FORT MEADE, Md. — An Army doctor who disobeyed orders to deploy to Afghanistan because he questioned President Barack Obama's eligibility to be commander in chief was sentenced by a jury Thursday to six months in a military prison and dismissal from the Army.
The military jury spent nearly five hours deliberating punishment for Lt. Col. Terrence Lakin after three days of court-martial proceedings at Fort Meade, outside Baltimore.
Lakin, a 17-year veteran from Greeley, Colo., was convicted of disobeying orders — he had pleaded guilty to that count — and missing a flight that would have gotten him to his deployment. An Army commander, Maj. Gen. Karl Horst, still has to approve the sentence returned by the jury. Upon approval of the sentence, Lakin is granted an automatic appeal that would be considered by the Army Court of Criminal Appeals. He was to begin serving his sentence immediately.
In online videos posted on YouTube, Lakin aligned himself with the so-called "birther" movement that questions whether Obama is a natural-born citizen, as the Constitution requires for presidents.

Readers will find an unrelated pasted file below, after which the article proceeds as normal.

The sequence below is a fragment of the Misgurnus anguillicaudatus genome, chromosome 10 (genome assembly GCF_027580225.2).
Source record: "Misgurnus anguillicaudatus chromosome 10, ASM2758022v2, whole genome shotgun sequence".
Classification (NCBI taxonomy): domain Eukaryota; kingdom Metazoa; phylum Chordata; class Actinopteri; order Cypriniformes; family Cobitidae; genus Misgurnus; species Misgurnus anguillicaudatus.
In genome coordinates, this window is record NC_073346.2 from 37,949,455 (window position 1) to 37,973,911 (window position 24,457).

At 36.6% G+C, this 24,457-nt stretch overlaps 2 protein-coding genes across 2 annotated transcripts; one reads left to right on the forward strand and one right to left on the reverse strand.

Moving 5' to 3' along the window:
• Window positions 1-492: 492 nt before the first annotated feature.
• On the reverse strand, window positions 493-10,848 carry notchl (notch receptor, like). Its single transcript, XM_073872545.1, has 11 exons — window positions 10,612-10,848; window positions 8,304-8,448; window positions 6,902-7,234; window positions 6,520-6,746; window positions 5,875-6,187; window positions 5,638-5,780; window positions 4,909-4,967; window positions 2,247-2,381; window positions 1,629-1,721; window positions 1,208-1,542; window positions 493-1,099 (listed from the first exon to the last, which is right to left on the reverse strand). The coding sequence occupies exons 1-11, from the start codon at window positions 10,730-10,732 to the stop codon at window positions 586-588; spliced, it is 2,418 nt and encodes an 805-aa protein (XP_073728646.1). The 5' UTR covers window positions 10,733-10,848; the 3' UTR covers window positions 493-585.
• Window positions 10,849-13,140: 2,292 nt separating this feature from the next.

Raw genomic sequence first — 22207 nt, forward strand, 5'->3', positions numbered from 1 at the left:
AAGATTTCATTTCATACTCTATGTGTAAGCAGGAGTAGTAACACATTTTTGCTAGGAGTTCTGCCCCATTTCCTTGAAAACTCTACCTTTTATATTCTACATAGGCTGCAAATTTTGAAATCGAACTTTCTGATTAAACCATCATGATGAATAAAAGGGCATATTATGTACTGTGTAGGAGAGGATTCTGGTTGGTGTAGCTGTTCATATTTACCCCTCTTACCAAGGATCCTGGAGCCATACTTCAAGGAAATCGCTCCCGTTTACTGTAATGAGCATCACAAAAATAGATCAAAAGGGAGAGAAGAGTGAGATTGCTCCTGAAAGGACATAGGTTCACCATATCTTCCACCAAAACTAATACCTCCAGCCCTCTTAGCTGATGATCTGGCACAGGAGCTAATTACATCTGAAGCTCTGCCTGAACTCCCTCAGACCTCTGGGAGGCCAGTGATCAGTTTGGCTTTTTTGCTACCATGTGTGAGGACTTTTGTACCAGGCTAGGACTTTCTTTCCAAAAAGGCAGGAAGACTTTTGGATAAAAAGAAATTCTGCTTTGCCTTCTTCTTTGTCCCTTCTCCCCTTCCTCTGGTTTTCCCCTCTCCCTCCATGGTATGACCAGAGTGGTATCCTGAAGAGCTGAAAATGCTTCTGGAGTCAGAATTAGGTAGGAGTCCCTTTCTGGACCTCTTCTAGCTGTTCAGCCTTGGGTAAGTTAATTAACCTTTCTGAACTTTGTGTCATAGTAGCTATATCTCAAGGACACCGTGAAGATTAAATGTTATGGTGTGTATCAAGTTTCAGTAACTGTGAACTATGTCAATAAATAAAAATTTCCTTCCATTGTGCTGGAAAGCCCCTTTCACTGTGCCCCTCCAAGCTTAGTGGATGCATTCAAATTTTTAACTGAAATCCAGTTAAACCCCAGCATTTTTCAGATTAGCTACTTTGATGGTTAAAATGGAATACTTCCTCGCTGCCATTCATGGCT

But Lakin said Wednesday that despite his questions about Obama's eligibility for office, he was wrong not to follow Army orders. He asked to keep his job and said he was now willing to deploy.
"I don't want it to end this way," Lakin told the jury Wednesday under questioning from his lawyer. "I want to continue to serve."
The military prosecutor, Capt. Philip J. O'Beirne, told the jury Thursday that Lakin had other options, such as resigning or asking not to be deployed, if he had issues with his orders. Instead, he used his deployment earlier this year as a political ploy.
Officials in Hawaii say they have seen and verified Obama's original 1961 birth certificate, which is on record with that state.